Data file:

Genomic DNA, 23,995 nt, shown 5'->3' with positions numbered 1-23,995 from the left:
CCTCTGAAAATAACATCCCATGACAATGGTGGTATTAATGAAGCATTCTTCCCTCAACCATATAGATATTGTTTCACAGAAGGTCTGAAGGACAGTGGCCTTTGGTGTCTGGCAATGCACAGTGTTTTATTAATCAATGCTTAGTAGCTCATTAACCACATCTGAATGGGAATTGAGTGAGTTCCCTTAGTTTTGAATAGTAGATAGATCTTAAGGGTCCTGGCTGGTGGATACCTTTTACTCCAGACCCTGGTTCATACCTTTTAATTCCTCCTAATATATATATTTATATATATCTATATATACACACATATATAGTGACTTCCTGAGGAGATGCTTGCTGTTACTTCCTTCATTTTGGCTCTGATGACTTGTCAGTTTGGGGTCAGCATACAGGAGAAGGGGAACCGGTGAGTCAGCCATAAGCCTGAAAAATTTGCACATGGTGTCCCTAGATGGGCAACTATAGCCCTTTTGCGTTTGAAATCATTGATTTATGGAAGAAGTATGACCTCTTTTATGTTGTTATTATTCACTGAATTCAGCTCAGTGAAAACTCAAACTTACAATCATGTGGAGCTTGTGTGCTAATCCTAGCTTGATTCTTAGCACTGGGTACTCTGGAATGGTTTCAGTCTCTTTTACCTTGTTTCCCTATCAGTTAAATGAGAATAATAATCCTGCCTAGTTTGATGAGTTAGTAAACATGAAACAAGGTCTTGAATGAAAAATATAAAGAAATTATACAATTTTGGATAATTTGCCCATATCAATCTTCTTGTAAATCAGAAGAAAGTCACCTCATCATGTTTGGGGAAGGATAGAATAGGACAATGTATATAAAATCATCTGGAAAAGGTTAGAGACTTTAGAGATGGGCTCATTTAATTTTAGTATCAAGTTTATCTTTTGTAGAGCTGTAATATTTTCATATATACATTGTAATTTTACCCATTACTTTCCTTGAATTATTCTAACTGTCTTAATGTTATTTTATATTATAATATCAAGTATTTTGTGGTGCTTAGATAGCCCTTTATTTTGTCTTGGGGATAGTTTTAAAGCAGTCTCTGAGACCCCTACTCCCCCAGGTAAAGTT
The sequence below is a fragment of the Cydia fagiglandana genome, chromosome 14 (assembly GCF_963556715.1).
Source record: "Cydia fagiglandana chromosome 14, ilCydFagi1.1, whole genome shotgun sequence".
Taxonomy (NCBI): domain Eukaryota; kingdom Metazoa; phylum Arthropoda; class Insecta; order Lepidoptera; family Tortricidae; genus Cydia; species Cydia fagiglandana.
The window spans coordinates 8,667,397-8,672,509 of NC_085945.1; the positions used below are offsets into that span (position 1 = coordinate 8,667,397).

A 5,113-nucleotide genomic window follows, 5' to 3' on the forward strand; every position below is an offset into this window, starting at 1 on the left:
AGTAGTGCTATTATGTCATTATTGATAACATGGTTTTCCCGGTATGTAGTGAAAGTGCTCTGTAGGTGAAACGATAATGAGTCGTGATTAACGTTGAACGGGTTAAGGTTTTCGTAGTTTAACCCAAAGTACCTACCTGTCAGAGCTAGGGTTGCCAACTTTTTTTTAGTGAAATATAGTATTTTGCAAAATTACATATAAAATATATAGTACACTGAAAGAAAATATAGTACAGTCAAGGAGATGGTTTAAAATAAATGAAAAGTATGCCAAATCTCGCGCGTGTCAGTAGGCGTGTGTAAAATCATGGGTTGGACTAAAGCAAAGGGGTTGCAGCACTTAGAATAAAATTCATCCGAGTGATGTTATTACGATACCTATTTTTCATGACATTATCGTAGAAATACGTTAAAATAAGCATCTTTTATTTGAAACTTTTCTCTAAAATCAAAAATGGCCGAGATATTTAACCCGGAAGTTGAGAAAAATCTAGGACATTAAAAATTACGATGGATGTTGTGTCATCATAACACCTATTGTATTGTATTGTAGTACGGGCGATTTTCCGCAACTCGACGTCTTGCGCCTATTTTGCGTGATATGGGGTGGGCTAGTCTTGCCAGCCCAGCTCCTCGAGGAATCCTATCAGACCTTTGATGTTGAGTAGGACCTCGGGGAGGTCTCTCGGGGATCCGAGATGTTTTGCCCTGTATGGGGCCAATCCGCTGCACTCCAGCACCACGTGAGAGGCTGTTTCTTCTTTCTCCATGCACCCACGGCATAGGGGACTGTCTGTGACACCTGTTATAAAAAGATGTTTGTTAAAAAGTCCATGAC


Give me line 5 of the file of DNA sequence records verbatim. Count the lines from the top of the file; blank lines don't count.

Taxonomy (NCBI): domain Eukaryota; kingdom Metazoa; phylum Arthropoda; class Insecta; order Lepidoptera; family Tortricidae; genus Cydia; species Cydia fagiglandana.